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New York Auto Show – Thoughts and Judgements (Oh So Much Judgement)

The grueling two days making up the New York Auto Show press preview have finally come to a close (so many free cappuccinos…), so it’s time to reflect on just what happened. Overall, it was a pretty average show, but my gut seems to indicate the overall event was actually one of the more exciting, involving shows of late. Maybe it’s because of the infinitesimal indications that the economy is starting to climb out of the pit so large, Gerard Butler uses it for overly dramatic drop-kickings. Or maybe it was just the free beer.

Let’s talk press conferences. There were a few notable stunts and oddities this year. Mercedes-Benz chose the American 2010 Olympic gold medalist bobsled team to drive out their new, mildly updated R-class. Sadly, this was the first I’d heard of the U.S. victory. I just assumed the Jamaicans always won.

"If they make one Cool Runnings joke, we're getting back in and driving away."

Infiniti put on a brief Cirque du Soleil show before yanking the sheet off their new truck-based QX56 sport-ute. At first, I thought it was just some CDS-style dancers, but, nope, turns out Infiniti actually pulled some real performers from the famed Canadian dance-circus. All they had to do was pay a shitton of money and become the official vehicle of Cirque du Soleil, as both the dancers and the car company represent “inspired performance.” (I couldn’t make that up.) I don’t know about anyone else, but the whole thing gave me a wicked acid flashback.

Scion unveiled their new iQ and tC coupes in what can best be described as a rave setting, if most raves featured a thirty-foot tall mesh projection screen with a car behind it and house music imploring the listener to “jam it in your hole” over and over again. (Then again, maybe raves do these days. I haven’t been in a while.)

Roger Sterling takes a minute from banging his secretary to introduce the new Scions.

Unsurprisingly for anyone who’s seen one of their “cheeky” ads, Mini took full advantage of the date of their press conference to play an April Fools Day prank on the audience; touting their square, cloaked concept as a concept called the “Mini Excel,” the sheet was ripped off to reveal a large SUV-shaped plywood box with “April Fools” written on the sides. Then several roadies (Minies?) converged on the stage, each grabbing a piece of the box and removing it to reveal the Mini Countryman underneath. Incidentally, Mini’s spokesperson was the only one of the days not wearing a collared shirt; beneath his suit coat was a black T-shirt with MINI written in white print. However, his closed jacket concealed about half the word, so I spent most of the show thinking he was just a big Nine Inch Nails fan.

Of course, at any event involving a large group of competitors, there will be winners and losers. In many cases, determining which is which is pretty easy; in the event of an auto show, it’s entirely subjective. Which means it’s perfect for this site. Presenting the 2010 New York Auto Show Winners and Losers!

Winner: Hyundai. Five years ago, the idea of a Hyundai competing against Mercedes-Benz would have been much, much funnier than anything Dane Cook had ever performed. But unlike Cook, Hyundai has spent the last few years improving themselves. The Genesis sedan introduced the world to the concept of a luxury Hyundai – and the new Equus sedan sets that idea in stone.

Offering quality nearly even with Mercedes, BMW and Lexus, the Equus sets out to fight the luxury brands’ top-level sedans at a much lower price point. Fun-to-drive isn’t really the game here – leave that to the Panamera – but for those looking for a relaxed, brisk full-sized luxury sedan with oodles of comfort (and yes, an oodle is the basic unit of comfort), this Hyundai will probably be a perfect fit. It’ll probably poach Lexus LS sales like an ivory hunter with a Holland & Holland .600. Starting between $50,ooo and $60,000, and with features its competitors either charge heavily for (reclining rear right-side seat, rear fridge) or don’t offer at all (nose-mounted camera for seeing around corners, standard iPad in lie of a paper owner’s manual), the Equus will almost certainly clean up the lower end of this market.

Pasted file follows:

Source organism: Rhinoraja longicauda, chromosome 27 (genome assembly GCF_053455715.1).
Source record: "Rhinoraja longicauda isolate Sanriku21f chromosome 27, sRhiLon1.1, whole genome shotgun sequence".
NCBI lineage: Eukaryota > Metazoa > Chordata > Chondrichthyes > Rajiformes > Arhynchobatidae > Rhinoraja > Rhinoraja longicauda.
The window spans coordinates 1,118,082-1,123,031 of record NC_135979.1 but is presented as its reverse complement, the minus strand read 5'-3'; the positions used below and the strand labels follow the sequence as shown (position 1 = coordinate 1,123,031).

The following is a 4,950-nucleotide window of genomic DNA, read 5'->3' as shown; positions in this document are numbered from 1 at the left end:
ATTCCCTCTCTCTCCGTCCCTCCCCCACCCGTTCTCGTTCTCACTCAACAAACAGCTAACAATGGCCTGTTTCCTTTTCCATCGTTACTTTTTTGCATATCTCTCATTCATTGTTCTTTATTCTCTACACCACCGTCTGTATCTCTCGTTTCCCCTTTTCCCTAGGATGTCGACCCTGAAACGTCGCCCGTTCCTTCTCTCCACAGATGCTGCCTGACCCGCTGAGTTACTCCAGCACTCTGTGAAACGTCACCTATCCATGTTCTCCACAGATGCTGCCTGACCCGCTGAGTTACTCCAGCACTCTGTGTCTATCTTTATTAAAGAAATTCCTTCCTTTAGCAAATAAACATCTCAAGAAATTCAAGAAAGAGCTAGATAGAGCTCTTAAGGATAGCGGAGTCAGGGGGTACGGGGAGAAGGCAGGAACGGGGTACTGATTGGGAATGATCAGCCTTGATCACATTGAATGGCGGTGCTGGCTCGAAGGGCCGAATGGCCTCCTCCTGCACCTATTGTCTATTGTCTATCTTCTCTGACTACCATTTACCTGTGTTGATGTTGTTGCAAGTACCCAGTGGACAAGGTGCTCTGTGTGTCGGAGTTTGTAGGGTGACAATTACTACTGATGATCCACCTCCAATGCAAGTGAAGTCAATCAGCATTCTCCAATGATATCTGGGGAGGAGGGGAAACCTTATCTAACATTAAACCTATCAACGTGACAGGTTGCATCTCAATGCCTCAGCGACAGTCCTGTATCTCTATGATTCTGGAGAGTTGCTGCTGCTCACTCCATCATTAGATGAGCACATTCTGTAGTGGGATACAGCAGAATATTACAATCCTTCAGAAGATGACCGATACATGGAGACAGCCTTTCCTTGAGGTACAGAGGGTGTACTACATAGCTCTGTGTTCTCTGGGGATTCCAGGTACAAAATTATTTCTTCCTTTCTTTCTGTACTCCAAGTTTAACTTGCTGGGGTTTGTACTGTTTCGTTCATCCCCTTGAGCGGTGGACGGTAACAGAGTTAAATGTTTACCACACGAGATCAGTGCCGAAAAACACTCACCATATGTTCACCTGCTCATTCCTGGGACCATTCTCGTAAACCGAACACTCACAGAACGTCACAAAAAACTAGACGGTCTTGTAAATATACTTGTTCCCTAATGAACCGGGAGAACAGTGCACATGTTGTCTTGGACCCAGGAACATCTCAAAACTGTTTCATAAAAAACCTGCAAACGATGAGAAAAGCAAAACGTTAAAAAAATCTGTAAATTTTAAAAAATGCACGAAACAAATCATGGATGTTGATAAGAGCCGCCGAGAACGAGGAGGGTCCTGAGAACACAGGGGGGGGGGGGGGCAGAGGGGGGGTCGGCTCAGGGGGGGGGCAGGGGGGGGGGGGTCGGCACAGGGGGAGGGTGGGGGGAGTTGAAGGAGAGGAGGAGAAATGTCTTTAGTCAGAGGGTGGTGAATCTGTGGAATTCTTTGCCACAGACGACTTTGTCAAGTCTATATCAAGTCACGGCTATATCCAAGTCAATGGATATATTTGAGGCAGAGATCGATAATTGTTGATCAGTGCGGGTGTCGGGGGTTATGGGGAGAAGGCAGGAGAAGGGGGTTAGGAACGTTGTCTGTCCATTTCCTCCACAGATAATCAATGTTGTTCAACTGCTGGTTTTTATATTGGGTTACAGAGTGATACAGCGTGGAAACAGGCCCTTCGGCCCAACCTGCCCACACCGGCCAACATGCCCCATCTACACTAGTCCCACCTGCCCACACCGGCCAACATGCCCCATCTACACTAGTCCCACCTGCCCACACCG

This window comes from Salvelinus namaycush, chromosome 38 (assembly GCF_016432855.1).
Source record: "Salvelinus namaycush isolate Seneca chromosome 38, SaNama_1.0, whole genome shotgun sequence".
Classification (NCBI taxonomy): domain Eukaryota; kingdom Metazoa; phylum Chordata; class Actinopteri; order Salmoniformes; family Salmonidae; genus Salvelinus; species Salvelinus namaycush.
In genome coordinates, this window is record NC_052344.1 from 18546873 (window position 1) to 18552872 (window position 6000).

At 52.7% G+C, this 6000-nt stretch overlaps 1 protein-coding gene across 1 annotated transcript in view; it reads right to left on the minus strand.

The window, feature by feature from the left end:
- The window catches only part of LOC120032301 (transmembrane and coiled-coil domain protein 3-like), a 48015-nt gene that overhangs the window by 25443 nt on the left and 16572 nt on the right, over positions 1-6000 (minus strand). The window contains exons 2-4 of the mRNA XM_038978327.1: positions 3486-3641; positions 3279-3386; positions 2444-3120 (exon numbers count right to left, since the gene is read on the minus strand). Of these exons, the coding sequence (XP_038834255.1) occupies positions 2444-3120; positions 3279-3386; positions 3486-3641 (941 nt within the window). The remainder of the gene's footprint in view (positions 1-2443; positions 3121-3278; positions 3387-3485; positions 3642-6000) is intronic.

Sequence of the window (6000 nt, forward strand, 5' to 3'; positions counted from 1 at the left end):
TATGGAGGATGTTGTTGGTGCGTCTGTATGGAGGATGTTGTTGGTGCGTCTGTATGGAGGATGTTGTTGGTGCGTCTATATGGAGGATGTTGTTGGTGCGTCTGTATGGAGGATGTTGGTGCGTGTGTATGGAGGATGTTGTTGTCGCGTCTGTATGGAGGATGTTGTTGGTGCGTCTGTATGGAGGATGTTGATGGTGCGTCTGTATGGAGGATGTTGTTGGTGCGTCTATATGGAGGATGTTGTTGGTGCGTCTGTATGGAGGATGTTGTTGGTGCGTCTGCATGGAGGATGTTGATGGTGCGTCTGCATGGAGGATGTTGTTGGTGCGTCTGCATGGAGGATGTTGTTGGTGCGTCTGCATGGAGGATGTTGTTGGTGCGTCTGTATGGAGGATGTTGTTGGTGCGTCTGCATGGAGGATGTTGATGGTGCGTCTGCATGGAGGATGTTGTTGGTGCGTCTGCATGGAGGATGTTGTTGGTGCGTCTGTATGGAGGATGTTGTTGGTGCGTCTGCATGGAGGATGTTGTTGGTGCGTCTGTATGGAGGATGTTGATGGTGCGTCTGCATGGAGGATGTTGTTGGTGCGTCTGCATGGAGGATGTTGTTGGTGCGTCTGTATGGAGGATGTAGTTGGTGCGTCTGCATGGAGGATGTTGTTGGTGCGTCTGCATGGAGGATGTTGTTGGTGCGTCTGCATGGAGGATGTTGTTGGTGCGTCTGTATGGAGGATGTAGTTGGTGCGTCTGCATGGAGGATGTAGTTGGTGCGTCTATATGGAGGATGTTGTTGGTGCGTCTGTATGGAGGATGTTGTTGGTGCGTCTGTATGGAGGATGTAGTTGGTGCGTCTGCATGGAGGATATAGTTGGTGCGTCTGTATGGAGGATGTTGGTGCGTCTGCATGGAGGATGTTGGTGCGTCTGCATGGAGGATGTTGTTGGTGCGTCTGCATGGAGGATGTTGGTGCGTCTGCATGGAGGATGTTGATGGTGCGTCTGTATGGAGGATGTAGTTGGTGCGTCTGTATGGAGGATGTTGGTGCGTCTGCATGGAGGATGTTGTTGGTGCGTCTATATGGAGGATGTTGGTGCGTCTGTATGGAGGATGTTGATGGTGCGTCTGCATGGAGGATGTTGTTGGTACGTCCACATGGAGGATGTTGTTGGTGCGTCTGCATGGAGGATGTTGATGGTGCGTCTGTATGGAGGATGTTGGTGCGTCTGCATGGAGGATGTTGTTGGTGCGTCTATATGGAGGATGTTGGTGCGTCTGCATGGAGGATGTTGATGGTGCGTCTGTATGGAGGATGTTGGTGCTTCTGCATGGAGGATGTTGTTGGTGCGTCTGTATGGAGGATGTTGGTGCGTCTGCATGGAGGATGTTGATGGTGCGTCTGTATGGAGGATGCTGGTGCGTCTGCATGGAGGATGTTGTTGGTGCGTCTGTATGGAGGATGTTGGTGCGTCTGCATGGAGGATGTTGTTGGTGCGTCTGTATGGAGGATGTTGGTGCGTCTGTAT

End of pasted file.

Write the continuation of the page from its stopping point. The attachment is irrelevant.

You know how Hyundai is serious about this car? Their traditional “H” doesn’t appear on it. Instead, buyers get an abstract Y-shaped logo that looks like a weird-but-I’ve-seen-weirder sex toy.

Recline function, yes. Legroom to use it, no.

Loser: Dodge/Chrysler. Unable to muster up the energy for a press conference, the closest thing the company managed to excitement were a pair of tiny Fiat 500s from their new parent company, along with a duo of identical twins to show them off.

Otherwise, the whole display was pretty flaccid. (Yes, folks, that’s a dick joke.) Chrysler’s business plan these days seems to consist of trying to sell two-tone special editions of the 300, while Dodge is relegated to selling musclecars to the Provincetown set.

Come on, Chrysler! You used to make such great concept cars. Even had a good stretch of production models there, with the PT Cruiser and the 300. This is just sad. If Hyundai can throw two separate press conferences, you can summon up five minutes to show off something. Subaru threw a new wing on the STI and called it a day – can’t you do that to the Viper?

The model budget doesn't seem to have taken much of a hit.

Winner: BMW. Pulling the sheets off five models at the show is a pretty good way to get on this list. (Not four, Kia. Five.) Consistently building some of the most fun-to-drive cars on the road helps, too. Granted, three of the reveals were just tweaks, but if loading a 3-series with 20 extra horses and a seven-speed DSG is what ladies call “freshening up,” I understand why they do it so often and it takes so long. Same goes for the mods to the Z4 and X5. Improvements on the 7-series – like the road-going ICE train called the B7 Alpina, now brilliantly available with xDrive AWD, and the ActiveHybrid 7 capable of going 0-60 in 4.7 seconds while still allowing you to be incredibly smug – are more than appreciated as well.

Who wants to race to Alaska?